On Saturday, Feb. 28, the University of Rhode Island College of Business hosted its second annual Spring Career Day, an event that brought current students and recent alumni together to discuss careers, networking and college majors.

The event began at 10 a.m. with opening remarks by Dean Kathryn Jervis, followed by a keynote address from URI graduates and LinkedIn employees Chris Keneally and Melissa Herman.

Keneally works with financial services companies to educate them on how to use LinkedIn for business development. Herman, a relationship manager in the financial services group, focuses on developing relationships for her clients by educating financial sales organizations on how to drive business results.

“Keneally and Herman really set the tone for the day by talking about face-to-face networking and the importance of an online presence,” said Kathleen Jackson, a career advisor for the College of Business.

After the keynote address, students attended two sets of breakout sessions entitled Focus on Majors and Landing the Job by Major. During the first breakout session, alumni shared stories about their own careers and discussed a typical day in their jobs. The second session shifted the focus to how current students can search for a job after graduation.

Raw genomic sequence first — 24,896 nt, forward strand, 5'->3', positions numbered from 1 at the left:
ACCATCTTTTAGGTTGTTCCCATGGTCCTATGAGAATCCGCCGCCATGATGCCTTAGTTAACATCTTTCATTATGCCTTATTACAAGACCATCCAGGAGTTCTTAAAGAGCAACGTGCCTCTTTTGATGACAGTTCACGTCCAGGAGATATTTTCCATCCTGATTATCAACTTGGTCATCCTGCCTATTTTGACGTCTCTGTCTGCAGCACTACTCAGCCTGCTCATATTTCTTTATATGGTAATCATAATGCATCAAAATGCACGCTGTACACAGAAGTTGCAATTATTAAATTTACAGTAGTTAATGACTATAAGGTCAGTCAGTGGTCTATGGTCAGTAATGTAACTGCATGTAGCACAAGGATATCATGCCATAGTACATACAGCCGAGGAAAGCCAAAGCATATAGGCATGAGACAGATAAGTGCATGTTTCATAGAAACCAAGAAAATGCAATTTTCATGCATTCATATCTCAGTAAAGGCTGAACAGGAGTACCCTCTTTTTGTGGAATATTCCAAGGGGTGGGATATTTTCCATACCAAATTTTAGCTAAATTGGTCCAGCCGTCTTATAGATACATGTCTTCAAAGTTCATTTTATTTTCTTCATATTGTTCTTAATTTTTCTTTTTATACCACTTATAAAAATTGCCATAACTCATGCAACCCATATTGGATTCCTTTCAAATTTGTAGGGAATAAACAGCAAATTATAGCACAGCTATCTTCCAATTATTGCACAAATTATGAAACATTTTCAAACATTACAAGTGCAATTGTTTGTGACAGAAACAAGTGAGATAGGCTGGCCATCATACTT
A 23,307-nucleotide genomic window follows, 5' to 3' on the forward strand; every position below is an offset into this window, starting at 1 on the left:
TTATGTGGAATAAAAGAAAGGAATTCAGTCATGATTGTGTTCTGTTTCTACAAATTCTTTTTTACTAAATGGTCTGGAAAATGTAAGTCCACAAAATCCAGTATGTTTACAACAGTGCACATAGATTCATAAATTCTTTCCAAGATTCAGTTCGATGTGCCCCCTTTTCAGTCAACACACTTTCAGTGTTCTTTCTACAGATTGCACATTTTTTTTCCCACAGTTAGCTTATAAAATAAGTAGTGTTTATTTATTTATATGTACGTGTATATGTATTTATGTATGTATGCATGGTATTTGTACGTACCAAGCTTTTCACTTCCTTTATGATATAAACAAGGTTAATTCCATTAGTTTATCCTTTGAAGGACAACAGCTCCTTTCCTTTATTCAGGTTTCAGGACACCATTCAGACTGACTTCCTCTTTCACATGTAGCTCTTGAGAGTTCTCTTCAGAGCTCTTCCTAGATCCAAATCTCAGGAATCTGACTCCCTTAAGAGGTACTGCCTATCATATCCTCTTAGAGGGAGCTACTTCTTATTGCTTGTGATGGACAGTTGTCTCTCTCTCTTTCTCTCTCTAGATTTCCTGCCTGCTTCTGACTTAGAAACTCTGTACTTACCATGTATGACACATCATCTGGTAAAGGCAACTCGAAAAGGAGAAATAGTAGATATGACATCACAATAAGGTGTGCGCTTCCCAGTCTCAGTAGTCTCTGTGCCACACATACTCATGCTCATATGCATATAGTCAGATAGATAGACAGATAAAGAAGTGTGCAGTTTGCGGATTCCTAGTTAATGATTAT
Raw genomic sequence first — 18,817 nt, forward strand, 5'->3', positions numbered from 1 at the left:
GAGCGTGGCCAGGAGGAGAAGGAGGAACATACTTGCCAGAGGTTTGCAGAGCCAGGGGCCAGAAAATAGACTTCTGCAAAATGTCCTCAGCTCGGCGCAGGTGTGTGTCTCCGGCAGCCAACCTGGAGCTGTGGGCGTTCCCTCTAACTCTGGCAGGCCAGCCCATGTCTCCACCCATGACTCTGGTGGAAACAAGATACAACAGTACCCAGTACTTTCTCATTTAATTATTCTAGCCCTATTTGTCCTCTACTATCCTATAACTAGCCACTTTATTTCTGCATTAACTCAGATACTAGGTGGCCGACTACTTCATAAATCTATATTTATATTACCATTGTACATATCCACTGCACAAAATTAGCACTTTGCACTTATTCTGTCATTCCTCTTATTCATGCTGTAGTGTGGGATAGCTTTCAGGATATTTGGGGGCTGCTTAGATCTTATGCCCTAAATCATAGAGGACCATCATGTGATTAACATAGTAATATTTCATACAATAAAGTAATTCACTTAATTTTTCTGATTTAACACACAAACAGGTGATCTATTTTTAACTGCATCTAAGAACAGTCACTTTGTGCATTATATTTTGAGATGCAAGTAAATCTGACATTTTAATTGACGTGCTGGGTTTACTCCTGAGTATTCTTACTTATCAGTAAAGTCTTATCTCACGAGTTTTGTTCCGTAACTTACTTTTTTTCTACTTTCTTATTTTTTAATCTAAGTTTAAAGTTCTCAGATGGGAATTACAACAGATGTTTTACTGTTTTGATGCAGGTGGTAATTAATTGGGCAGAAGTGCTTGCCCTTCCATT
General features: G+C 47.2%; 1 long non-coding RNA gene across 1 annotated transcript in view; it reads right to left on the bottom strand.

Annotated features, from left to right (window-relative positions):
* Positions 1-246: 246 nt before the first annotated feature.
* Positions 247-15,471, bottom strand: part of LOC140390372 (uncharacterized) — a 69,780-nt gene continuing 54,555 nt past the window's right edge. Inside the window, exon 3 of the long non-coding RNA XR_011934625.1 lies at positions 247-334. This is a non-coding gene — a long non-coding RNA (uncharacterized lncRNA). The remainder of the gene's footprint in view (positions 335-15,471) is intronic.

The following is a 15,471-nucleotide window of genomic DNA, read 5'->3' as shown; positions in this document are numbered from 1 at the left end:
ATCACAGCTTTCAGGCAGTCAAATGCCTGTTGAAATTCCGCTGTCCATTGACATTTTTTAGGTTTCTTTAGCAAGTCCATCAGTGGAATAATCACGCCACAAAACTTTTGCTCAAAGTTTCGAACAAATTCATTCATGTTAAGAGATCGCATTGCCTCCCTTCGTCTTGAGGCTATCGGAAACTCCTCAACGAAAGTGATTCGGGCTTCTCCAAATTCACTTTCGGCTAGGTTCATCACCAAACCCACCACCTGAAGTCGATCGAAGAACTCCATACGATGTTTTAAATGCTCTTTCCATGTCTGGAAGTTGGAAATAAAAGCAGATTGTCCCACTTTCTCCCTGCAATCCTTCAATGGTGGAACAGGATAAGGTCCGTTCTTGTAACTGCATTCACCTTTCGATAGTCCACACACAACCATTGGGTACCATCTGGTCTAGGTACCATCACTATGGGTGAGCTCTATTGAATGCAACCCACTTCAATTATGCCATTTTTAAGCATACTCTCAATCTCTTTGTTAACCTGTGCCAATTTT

Students also had the opportunity to talk to alumni in smaller, more informal groups during lunch. Each group discussed a topic such as the benefits of a small company versus a large company, how to leverage an internship into a job, how to stand out in an interview and more.

“The whole day revolved around two ideas: the alumni talking about their job experiences and the students thinking about how they could be inspired in their own career plans,” said Jackson. “The breakout sessions reflected those ideas.”

Jackson also described the main purpose or theme of the day as learning how to build and foster business relationships.

“The whole day is about building relationships. That’s exactly what we’re doing by bringing alumni back to meet our current students,” Jackson said.

Several years ago, when members of the College of Business had the idea to host a spring career day, they wanted to differentiate it from the similar event in the fall. While students of all years attend the fall career day, the majority of students at the spring career day are juniors and seniors, as it is a requirement for the BUS 390 class.

“Although it is mainly juniors in attendance, we want to emphasize that all students are welcome,” Jackson said.

She also explained that one of the key differences between the spring career day and fall career day is the type of alumni that attend the events. While the fall career day features more seasoned alumni who are well established in their careers, the spring career day welcomes alumni who graduated less than 10 years ago.

“The alumni that we invite in the spring really know what it is like to get a job in today’s market,” Jackson said. “Their experiences and stories are just as rich as those of someone who graduated 20 years ago.”